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As a Drama major in high school, my peers and I had been exposed to a lot of theatre, but coming into a freshman seminar at Penn I didn’t know what to expect. As one might suspect, some of the twelve-person class were students like me, eager to add to their prior theatrical knowledge, yet some had never seen a play before. This spectrum allowed for a wide array of opinions. When we read Henrik Ibsen’s classic A Doll’s House, half of the class was reading it for the second or third time, while the rest had never heard of the acclaimed Norwegian playwright. Accordingly, the conversation about the script and the Fringe Arts Festival performance of the play invited both well thought out and practiced analysis along with new revelations. The class grew as a theatre-absorbing body with each new production; discussions that started out as simple statements applauding the productions’ efforts evolved into respectful debates of character and choice. We learned as a group after seeing a stale production of Pulitzer Prize-winning Disgraced that it is not a crime to critique theatre as long as there is evidence to substantiate the criticism. 
 

    • A Doll's House 2
    • Fringe Arts production of A Doll's House. Photo Credit: Jenna Spitz.

    • A Doll's House 1
    • Fringe Arts production of A Doll's House. Photo Credit: Jenna Spitz.

    • A Doll's House 3
    • Fringe Arts production of A Doll's House. Photo Credit: Jenna Spitz.

    • Disgraced 3
    • Philadelphia Theatre Company production of Disgraced at the Suzanne Roberts Theatre. 

    • Disgraced 4
    • Philadelphia Theatre Company production of Disgraced at the Suzanne Roberts Theatre. 

    • Disgraced 10
    • Philadelphia Theatre Company production of Disgraced at the Suzanne Roberts Theatre. 

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Criticism, in fact, became a major theme of the class. Not only did Dr. Malague help us to advance our analysis skills, but she also brought in her colleague and professional critic David Fox to teach us about the craft of criticism. He taught the class about journalistic criticism, its functions, and its consequences. After listening to Mr. Fox speak, I realized that you don’t have to be Ben Brantley of The New York Times to write about the arts; in fact, I started my own theatre review blog. Dr. Malague made many other special additions to the class. We were given elaborate tours of both the Arden Theatre, the Wilma, and Penn’s very own Annenberg Center; we had a riveting talk back with the cast of EgoPo’s The Children’s Hour; we received a tutorial in library research specifically regarding theatre at Van Pelt; and, after seeing his beautiful performance in Equivocation, seasoned Philadelphia actor Ian Merrill Peakes spent an hour and a half discussing life as a working actor in the city.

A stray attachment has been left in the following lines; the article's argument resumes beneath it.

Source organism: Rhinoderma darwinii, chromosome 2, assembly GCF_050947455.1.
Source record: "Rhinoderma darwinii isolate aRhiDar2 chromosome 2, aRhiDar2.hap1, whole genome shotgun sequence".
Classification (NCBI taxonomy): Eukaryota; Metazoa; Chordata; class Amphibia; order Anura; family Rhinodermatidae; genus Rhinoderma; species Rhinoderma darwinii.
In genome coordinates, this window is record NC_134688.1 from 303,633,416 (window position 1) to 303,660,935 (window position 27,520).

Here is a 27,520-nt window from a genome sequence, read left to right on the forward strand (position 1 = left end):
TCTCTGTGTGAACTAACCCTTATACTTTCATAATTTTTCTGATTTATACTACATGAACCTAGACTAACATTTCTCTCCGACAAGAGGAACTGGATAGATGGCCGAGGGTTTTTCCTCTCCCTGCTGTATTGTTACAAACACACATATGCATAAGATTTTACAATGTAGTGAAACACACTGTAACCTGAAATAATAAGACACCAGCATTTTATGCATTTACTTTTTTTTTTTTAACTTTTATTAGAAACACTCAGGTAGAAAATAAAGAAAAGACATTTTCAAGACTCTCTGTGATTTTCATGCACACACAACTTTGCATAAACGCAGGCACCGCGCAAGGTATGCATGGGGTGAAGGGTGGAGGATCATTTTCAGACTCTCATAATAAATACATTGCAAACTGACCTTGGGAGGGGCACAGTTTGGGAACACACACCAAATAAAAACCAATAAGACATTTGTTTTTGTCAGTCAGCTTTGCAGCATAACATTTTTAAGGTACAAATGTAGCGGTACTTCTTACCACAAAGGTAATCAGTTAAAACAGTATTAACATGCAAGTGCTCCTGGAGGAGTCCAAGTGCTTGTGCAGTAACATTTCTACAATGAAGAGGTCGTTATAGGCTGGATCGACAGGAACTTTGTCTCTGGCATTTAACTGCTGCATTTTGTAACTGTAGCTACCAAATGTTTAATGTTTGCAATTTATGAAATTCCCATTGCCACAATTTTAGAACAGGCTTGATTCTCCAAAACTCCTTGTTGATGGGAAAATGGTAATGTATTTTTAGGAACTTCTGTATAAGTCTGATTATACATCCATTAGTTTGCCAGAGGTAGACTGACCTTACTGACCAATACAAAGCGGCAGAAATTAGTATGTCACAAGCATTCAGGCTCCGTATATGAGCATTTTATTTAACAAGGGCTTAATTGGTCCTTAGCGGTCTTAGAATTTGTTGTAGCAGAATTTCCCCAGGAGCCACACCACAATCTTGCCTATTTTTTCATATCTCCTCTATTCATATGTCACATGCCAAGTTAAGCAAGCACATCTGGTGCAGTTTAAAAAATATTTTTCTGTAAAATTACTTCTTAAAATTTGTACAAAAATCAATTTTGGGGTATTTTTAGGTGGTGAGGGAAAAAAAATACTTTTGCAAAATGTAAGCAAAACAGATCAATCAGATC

• The Children's Hour 2
    • EgoPo Theatre Company's production of The Children's Hour at The Latvian Society. Photo credit: Dave Sarrafian.

    • The Children's Hour 6
    • EgoPo Theatre Company's production of The Children's Hour at The Latvian Society. Photo credit: Dave Sarrafian.

    • The Children's Hour 1
    • EgoPo Theatre Company's production of The Children's Hour at The Latvian Society. Photo credit: Dave Sarrafian.

    • Equivocation 1
    • Arden Theatre Company's production of Equivocation. Photo credit: Mark Garvin.

    • Equivocation 2
    • Arden Theatre Company's production of Equivocation. Photo credit: Mark Garvin.

    • Equivocation 4
    • Arden Theatre Company's production of Equivocation. Photo credit: Mark Garvin.

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“Theatre in Philadelphia” became a crucial part of my first semester at college. In a class of all freshmen, I felt comfortable exploring theatre at Penn and in the greater Philadelphia region with familiar theatre nerds and welcomed converts. I learned how to use public transportation and get myself from one end of the city to another. I recognized the differences between looking at theatre from the prospective of a scholar, an investor, an audience member, and a student. Most importantly, I was exposed to the quantity and quality of Philadelphia's theatre offerings. I know which theatre companies are the most prominent, I know where to look for show listings, and I know how to get student tickets. If it were not for Dr. Malague, I would not know that I can see almost any production in Philadelphia for $10 with my Penn Card. Through the class, I have subscribed to most of the companies and receive weekly casting and performance updates. I already have plans with some of my classmates to see a production of Peter and the Starcatcher starring our new friend Ian Merrill Peakes at the Walnut Street Theatre this spring. It is no surprise that the arts play an important role in education, but Rose Malague and her “Theatre in Philadelphia” freshman seminar take artistic exposure and appreciation to a new level. 
 


Katie Marshall is a freshman in the College of Arts and Sciences and hopes to major in Communication with a minor in Consumer Psychology and Cinema Studies. She studied theatre in New York at LaGuardia High School for the Performing Arts and now performs in the cast of the all-female comedy troupe Bloomers. She is also a member of UME (Undergraduate Media and Entertainment).
 

Edited by Mariah Macias.